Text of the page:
As I have said before, arcade ports on the Atari 2600 have to be taken with a grain of salt; especially those that used graphic techniques that the Atari 2600 couldn't handle. Vector graphics were the coolest graphical trick in the arcades at the time, and only the Vectrex and the Atari 5200 could do that trick. When it came time to port the Star Wars arcade game to the consoles, only those two systems could make spot-on conversions. Fortunately, like with Asteroids, the Atari 2600 port managed to retain the appeal of the original with a few adjustments to work with the hardware.
Star Wars: The Arcade Game (the arcade version) was one of the best examples of a movie licensed game done right. Like most movie games of the time, it focused on one scene from the movie - the battle against the Death Star. It featured three phases: Blasting three-dimensional TIE fighters, destroying towers on the surface of the Death Star, and the climactic trench run.
Not only did the vector graphics shine big time, but the game also featured audio clips from the movie. It was always thrilling to end the trench run hearing Han Solo say, "You're all clear, kid! Now let's blow this thing and go home!" Despite its simplicity compared to today's arcade and movie games, the Star Wars arcade game remains one of the greatest arcade games of all time.
Naturally, the 2600 port couldn't evenly match the arcade original. Sprites had to be used in place of the vector graphics, and the audio clips had to be cut. However, I was amazed at how faithful the game remained. The TIE fighter sprites actually moved faster than the originals, the tower segment showed off impressive scaling effects for the time, and the trench run displayed the best 3D effect I had seen on the Atari 2600. Even the beeping music cues were top-notch by the standards of the system.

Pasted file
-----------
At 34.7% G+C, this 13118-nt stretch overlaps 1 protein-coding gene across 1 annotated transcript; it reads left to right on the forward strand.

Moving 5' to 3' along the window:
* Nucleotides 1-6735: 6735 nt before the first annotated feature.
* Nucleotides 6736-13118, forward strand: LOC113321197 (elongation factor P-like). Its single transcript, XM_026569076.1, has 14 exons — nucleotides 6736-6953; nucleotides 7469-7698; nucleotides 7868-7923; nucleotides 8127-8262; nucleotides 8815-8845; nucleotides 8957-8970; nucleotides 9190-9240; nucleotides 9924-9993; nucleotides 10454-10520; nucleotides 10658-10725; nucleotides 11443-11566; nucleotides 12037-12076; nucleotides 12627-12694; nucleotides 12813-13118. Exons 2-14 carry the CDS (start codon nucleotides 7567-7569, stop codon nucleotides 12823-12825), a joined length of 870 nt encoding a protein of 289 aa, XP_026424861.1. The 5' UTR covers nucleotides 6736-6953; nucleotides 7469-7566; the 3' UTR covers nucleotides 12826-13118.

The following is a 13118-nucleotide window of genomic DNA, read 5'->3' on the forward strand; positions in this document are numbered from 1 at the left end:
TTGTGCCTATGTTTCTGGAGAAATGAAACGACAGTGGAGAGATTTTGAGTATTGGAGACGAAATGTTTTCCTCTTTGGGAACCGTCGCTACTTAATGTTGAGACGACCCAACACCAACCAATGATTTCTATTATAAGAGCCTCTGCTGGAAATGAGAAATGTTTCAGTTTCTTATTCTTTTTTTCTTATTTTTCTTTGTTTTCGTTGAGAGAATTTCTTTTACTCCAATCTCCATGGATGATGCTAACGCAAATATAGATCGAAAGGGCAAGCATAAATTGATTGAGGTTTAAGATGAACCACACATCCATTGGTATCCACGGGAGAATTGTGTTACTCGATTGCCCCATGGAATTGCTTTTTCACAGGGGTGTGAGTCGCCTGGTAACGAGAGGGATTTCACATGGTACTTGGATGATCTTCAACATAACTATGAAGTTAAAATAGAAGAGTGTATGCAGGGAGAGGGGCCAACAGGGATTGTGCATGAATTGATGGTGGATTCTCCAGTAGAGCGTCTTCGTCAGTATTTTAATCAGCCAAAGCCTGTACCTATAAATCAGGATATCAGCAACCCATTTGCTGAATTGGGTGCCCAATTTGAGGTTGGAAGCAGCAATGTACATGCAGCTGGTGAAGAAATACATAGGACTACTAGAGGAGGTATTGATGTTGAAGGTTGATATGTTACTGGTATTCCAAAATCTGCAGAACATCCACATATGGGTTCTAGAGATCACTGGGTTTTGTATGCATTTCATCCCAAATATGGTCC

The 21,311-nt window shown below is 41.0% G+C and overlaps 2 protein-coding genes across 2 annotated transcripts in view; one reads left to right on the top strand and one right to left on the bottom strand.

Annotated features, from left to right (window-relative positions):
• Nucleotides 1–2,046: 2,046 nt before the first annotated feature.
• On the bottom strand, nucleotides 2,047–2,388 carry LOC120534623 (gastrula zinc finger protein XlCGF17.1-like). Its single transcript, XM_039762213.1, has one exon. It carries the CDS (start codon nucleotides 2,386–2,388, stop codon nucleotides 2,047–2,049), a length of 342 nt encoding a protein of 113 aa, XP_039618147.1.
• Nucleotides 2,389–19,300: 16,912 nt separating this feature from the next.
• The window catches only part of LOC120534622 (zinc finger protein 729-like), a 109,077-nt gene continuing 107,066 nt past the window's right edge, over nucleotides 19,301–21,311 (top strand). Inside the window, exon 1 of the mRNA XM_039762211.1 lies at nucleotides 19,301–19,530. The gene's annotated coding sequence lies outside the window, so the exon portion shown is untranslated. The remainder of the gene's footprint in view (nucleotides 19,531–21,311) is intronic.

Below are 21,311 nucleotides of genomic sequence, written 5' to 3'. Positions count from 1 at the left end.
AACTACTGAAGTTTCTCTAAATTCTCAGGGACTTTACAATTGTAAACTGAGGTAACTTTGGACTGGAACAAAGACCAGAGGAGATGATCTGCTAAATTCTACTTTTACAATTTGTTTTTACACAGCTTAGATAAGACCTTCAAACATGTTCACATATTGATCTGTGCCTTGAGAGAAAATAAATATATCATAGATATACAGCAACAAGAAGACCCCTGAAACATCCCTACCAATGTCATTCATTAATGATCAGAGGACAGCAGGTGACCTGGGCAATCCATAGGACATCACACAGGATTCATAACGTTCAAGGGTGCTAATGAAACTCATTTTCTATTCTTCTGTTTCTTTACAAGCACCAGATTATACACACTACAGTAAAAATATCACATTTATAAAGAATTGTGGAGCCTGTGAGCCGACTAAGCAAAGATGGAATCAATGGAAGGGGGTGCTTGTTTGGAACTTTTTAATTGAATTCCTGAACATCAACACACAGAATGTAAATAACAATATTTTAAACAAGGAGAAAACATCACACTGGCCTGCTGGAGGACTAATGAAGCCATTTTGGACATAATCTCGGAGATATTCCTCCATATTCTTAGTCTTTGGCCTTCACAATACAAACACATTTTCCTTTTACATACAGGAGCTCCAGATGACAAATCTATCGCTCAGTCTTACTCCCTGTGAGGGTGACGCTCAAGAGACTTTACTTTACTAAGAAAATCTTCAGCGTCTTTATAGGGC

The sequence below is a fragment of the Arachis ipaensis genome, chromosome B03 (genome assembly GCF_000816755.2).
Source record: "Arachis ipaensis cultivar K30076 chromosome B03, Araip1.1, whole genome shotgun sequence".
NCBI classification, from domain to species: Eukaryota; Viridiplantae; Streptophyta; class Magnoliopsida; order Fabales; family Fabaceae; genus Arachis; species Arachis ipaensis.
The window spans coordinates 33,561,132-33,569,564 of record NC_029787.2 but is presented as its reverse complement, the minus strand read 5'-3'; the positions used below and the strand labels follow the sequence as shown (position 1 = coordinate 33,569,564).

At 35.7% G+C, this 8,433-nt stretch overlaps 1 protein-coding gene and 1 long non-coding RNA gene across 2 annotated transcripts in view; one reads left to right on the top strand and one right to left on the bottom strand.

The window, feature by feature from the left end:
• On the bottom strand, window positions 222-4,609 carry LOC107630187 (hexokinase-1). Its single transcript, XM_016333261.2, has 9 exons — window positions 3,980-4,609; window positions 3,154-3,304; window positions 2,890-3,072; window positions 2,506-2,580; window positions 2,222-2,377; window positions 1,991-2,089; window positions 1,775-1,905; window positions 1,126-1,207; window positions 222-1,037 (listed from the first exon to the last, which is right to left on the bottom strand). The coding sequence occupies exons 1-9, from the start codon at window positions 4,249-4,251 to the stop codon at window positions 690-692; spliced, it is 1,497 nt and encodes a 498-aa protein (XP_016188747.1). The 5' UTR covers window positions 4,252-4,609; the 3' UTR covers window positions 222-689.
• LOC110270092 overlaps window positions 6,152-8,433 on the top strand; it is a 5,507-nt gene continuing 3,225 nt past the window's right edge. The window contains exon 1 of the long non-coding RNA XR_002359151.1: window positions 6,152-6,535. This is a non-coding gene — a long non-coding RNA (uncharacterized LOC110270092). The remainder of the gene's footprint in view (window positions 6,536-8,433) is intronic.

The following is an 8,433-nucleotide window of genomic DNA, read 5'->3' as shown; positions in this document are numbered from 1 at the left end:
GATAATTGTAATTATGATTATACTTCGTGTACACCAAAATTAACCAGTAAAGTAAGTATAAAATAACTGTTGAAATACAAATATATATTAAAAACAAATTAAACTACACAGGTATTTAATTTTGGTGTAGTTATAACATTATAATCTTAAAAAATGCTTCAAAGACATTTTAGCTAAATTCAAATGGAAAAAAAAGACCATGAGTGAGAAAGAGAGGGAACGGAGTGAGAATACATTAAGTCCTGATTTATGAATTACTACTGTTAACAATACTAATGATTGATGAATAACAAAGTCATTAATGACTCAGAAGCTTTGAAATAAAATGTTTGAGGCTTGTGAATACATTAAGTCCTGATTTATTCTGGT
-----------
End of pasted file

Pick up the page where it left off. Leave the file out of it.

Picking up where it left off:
Gameplay-wise, the 2600 holds its own against the arcade original. The arcade cabinet featured a fight controller designed to mimic an X-Wing's cockpit. Despite the physical differences, the Atari 2600 joystick matched the functionality perfectly. The one problem I have with the controls is that the stick is locked at inverted. Now, I play a LOT of flight games like Ace Combat and H.A.W.X. I'm used to using inverted flight controls. However, in most flight games, you can either move the vessel (with the target cursor locked dead center) or move the target cursor (with the vessel moving on its own, also known as a "rail-shooter"). In this one, however, the controls move the target cursor, and, when the cursor reaches the edge of the HUD, the ship moves in that direction. I may play flight games with inverted flight controls, but I play first-person shooters with normal controls. The mixing of the two styles led to too many unfair hits and too many crashes into the towers. The developers really needed to pick one or the other.
Despite that, I can't help but be amazed with what Parker Brothers managed to do with Star Wars: The Arcade Game on the Atari 2600. It managed to be more faithful to the incredible original than anyone should've expected from the then-six-year-old hardware. The Force is definitely strong with this one.